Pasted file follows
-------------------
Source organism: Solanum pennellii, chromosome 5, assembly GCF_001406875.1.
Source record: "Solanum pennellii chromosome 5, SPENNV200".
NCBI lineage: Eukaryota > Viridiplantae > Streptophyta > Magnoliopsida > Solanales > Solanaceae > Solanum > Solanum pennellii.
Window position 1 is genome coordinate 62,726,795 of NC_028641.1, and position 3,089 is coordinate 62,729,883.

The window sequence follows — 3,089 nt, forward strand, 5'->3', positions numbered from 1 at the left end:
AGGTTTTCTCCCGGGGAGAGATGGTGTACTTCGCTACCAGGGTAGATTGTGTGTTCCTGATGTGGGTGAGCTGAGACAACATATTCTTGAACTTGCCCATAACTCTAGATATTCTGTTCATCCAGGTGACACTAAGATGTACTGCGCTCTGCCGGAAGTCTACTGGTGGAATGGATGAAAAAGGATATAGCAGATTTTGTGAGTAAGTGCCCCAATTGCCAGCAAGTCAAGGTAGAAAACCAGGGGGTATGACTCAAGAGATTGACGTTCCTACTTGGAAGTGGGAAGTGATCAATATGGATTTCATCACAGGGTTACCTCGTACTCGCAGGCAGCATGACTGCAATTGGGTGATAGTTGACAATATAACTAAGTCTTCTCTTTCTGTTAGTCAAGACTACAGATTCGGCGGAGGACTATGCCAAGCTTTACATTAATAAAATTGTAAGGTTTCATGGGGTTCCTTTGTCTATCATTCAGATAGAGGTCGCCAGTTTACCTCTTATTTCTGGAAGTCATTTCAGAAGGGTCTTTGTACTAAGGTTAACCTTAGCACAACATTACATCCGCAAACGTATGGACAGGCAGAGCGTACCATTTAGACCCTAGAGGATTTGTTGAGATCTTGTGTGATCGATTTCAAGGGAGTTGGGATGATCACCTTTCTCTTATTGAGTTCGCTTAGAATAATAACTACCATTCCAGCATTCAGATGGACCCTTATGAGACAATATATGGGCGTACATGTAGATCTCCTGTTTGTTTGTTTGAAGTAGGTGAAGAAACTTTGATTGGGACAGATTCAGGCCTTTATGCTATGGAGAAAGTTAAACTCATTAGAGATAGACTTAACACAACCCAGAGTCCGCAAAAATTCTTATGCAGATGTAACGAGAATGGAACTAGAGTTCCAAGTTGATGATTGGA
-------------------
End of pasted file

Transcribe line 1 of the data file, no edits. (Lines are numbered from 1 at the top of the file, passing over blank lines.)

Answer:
Source organism: Solanum pennellii, chromosome 5, assembly GCF_001406875.1.